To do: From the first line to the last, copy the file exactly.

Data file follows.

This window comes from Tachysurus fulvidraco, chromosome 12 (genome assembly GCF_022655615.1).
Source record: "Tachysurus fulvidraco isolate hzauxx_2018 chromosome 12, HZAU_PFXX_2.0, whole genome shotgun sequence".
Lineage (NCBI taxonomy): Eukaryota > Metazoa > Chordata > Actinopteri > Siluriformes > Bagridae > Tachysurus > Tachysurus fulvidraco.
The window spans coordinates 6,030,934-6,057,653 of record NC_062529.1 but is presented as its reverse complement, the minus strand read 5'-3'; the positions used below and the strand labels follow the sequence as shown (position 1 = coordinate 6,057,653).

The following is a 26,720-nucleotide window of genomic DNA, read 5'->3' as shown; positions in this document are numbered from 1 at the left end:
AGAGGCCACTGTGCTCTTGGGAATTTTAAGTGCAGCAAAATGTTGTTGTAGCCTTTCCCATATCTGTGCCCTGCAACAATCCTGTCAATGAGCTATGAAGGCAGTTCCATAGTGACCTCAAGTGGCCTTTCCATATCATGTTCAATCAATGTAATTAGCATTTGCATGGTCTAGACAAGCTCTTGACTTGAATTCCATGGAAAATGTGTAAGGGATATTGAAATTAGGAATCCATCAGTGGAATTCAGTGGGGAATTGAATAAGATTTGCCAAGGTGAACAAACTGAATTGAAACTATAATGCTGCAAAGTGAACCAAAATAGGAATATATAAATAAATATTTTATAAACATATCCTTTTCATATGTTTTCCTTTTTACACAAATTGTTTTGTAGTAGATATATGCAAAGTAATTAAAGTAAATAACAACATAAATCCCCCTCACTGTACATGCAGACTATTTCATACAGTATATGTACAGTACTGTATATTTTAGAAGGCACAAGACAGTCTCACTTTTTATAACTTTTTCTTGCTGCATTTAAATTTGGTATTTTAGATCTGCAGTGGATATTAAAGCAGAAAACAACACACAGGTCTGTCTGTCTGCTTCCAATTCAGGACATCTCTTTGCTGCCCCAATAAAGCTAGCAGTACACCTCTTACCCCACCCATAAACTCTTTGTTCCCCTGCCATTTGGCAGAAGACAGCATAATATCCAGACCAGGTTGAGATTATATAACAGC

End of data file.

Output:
This window comes from Tachysurus fulvidraco, chromosome 12 (genome assembly GCF_022655615.1).
Source record: "Tachysurus fulvidraco isolate hzauxx_2018 chromosome 12, HZAU_PFXX_2.0, whole genome shotgun sequence".
Lineage (NCBI taxonomy): Eukaryota > Metazoa > Chordata > Actinopteri > Siluriformes > Bagridae > Tachysurus > Tachysurus fulvidraco.
The window spans coordinates 6,030,934-6,057,653 of record NC_062529.1 but is presented as its reverse complement, the minus strand read 5'-3'; the positions used below and the strand labels follow the sequence as shown (position 1 = coordinate 6,057,653).

The following is a 26,720-nucleotide window of genomic DNA, read 5'->3' as shown; positions in this document are numbered from 1 at the left end:
AGAGGCCACTGTGCTCTTGGGAATTTTAAGTGCAGCAAAATGTTGTTGTAGCCTTTCCCATATCTGTGCCCTGCAACAATCCTGTCAATGAGCTATGAAGGCAGTTCCATAGTGACCTCAAGTGGCCTTTCCATATCATGTTCAATCAATGTAATTAGCATTTGCATGGTCTAGACAAGCTCTTGACTTGAATTCCATGGAAAATGTGTAAGGGATATTGAAATTAGGAATCCATCAGTGGAATTCAGTGGGGAATTGAATAAGATTTGCCAAGGTGAACAAACTGAATTGAAACTATAATGCTGCAAAGTGAACCAAAATAGGAATATATAAATAAATATTTTATAAACATATCCTTTTCATATGTTTTCCTTTTTACACAAATTGTTTTGTAGTAGATATATGCAAAGTAATTAAAGTAAATAACAACATAAATCCCCCTCACTGTACATGCAGACTATTTCATACAGTATATGTACAGTACTGTATATTTTAGAAGGCACAAGACAGTCTCACTTTTTATAACTTTTTCTTGCTGCATTTAAATTTGGTATTTTAGATCTGCAGTGGATATTAAAGCAGAAAACAACACACAGGTCTGTCTGTCTGCTTCCAATTCAGGACATCTCTTTGCTGCCCCAATAAAGCTAGCAGTACACCTCTTACCCCACCCATAAACTCTTTGTTCCCCTGCCATTTGGCAGAAGACAGCATAATATCCAGACCAGGTTGAGATTATATAACAGC